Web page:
3 of the Healthiest Types of Tea
Tea is a drink that has been enjoyed around the world for centuries. In some countries, drinking tea is a celebrated cultural event, like Japan’s tea ceremony or the UK’s tea time. The history of tea drinking can be traced back to at least around 5,000 years ago in ancient China. The story goes that Emperor Shen Nung had some servants boiling water when a camellia blossom fell into the pot. The drink was a hit and people haven’t looked back since. Since then, we’ve learned a lot about how tea can be really healthy for our bodies.
Not all teas are created equally, though, and different teas have different health benefits. That’s one of the nice things about enjoying a cup of tea. Depending on what you want or need, there’s likely a tea out there for it. Keep reading for a closer look at three of the most popular and healthiest teas that are readily available on the market.
Green tea is one of the most famous teas for health reasons out there. In fact, green tea is well known for its high content of antioxidants, which can benefit us in many ways. These antioxidants can have wide-ranging effects on our bodies, potentially even lowering our chances of certain cancers. Green tea has also been linked with numerous positives for our mental health, such as possibly lowering one’s risk of Alzheimer’s or improving one’s memory.
Drinking green tea has been found to be effective at improving your cardiovascular health.
Additionally, you may see benefits for your heart as a result of drinking green tea, too. Drinking green tea has been found to be effective at improving a number of factors related to cardiovascular health, such as total and LDL cholesterol. One study found that green tea drinkers were 31 percent less likely to die from cardiovascular disease.
Green tea may even help you lose weight, another thing that can improve your heart health. Some studies found that green tea can boost your metabolism (though this was disputed by another study and may depend on individuals). One noted that green tea could increase fat oxidation by as much as 17 percent. These are certainly not the only ways that green tea may be beneficial for our health but they’re certainly great ones!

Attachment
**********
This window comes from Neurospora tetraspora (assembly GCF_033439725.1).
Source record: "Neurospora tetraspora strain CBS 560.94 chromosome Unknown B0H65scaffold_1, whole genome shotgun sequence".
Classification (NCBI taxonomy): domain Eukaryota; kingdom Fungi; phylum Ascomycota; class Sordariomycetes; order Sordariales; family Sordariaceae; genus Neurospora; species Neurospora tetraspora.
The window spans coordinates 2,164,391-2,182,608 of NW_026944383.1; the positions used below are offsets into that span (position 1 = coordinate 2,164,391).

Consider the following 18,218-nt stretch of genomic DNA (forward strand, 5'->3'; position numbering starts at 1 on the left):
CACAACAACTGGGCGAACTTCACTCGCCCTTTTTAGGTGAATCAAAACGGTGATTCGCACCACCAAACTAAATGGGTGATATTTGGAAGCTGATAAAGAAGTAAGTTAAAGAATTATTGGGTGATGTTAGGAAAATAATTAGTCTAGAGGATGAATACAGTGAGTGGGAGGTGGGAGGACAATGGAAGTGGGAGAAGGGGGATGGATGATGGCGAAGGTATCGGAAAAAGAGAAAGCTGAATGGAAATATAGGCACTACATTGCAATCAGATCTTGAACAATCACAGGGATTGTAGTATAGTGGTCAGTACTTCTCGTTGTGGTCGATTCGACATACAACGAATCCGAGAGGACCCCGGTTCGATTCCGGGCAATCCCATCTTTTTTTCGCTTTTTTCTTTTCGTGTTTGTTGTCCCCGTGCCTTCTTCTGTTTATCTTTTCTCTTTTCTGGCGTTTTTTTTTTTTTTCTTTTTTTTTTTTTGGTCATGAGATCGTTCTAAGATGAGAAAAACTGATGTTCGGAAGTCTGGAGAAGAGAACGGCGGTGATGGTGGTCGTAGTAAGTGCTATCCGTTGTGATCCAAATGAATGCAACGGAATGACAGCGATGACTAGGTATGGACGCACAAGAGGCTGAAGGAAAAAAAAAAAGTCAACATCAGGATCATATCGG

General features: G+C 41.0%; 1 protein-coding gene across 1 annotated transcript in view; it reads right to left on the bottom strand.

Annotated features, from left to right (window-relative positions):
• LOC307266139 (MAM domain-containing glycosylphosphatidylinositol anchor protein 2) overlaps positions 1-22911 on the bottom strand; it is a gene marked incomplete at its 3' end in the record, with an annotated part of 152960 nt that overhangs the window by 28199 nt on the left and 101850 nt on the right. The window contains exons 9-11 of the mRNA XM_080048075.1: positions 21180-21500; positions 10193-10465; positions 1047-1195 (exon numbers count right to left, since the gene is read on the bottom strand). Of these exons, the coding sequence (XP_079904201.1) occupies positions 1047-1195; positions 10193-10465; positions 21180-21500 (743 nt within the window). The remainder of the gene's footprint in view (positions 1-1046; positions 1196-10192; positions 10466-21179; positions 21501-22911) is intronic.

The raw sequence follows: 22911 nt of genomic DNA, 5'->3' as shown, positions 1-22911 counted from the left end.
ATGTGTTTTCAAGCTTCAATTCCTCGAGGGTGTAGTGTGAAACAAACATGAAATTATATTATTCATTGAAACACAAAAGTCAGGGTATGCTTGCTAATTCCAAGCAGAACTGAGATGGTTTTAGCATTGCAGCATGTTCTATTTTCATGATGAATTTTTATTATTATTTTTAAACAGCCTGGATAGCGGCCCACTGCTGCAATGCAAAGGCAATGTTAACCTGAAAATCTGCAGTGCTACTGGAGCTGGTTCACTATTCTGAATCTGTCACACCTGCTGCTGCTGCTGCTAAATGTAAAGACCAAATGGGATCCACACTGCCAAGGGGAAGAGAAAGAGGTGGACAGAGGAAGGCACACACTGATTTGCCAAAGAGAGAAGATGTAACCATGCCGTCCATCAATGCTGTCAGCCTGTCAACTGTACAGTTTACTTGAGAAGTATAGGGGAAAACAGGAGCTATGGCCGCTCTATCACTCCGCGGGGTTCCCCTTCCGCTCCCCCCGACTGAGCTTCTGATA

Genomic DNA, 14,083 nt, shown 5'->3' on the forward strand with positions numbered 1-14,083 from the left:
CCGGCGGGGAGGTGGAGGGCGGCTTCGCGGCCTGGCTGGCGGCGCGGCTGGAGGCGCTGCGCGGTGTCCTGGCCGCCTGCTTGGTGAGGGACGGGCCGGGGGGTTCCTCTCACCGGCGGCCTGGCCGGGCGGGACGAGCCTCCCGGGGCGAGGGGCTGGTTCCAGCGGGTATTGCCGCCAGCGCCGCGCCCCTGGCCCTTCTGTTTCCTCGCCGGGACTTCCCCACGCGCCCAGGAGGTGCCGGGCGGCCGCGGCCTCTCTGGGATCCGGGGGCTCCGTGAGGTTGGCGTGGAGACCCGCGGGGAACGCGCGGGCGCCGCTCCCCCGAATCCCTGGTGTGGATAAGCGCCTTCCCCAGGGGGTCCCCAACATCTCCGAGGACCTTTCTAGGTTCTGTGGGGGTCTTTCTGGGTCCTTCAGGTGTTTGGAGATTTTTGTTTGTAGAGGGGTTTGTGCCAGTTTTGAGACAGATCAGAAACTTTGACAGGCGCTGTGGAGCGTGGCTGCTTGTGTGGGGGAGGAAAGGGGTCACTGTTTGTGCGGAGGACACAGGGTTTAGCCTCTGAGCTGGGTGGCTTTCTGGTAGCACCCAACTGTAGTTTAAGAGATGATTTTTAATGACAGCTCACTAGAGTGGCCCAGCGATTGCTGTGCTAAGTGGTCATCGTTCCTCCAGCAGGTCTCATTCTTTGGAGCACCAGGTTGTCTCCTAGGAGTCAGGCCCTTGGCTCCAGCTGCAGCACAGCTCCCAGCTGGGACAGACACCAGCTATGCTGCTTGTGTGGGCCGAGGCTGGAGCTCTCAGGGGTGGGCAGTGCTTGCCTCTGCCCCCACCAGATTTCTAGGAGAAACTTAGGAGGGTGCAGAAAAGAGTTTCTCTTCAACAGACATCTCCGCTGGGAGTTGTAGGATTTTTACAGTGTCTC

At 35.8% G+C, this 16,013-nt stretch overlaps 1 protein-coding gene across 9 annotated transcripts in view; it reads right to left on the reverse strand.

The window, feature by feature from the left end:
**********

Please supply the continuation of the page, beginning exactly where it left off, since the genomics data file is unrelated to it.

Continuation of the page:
For many Westerners, black tea is a go-to brew in the morning, particularly if you don’t love coffee. Like its green cousin, black tea is also well known for its content of antioxidants, specifically a group called polyphenols. Studies have shown that these compounds can combat obesity, diabetes, and high cholesterol. Antioxidants may not be the only reason to drink black tea. It can also reduce unhealthy, LDL cholesterol — studies show that it may drop it by 11 percent. In addition, studies have shown that black tea may be effective at reducing your risk of skin, prostate, lung, and breast cancer.
Black tea tends to be the highest in caffeine, though a cup contains less than the average cup of coffee.
Black tea is also a good source of energy for those who need a pick-me-up in the morning. Of the teas, black tea tends to be the highest in caffeine, though a cup of it contains less than the average cup of coffee. Caffeine not only helps you feel more awake, but it can also improve your cognitive function (increased focus, alertness, and accuracy) and memory. Physically, caffeine has also been shown to boost metabolism, which can help you lose weight.
Some teas don’t wake you up. Chamomile tea, for example, can help you get to sleep. A key component that makes it a sleepy-time tea is apigenin, an antioxidant that may promote sleepiness and combat insomnia. Evidence also points to chamomile tea improving the quality of that sleep. Chamomile tea may also help relieve some issues that may keep you up at night, showing that it can help with anxiety and depression.
At the same time, chamomile may protect against ulcers while lowering the acidity in your stomach.
This drink may even promote digestive health. Due to its anti-inflammatory properties, chamomile is believed to help prevent diarrhea. At the same time, chamomile may protect against ulcers while lowering the acidity in your stomach. As if those two examples weren’t enough, chamomile has a history of being used to sooth stomachs and relieve gas or nausea.
● ● ●
We’ve tried to focus on the things that set these teas apart, what makes them special, compared to each other and other teas. There’s a lot of crossover, though. Most teas, with the exception of herbal and decaffeinated teas, have some level of caffeine in them. Most teas are also great sources of antioxidants. So, while black coffee may wake you up or keep you mentally sharp, and chamomile may settle your stomach and help you sleep, both will benefit you in a number of similar ways, too. What this means for tea-lovers everywhere is that, generally, whatever tea they love, it’s likely good for them.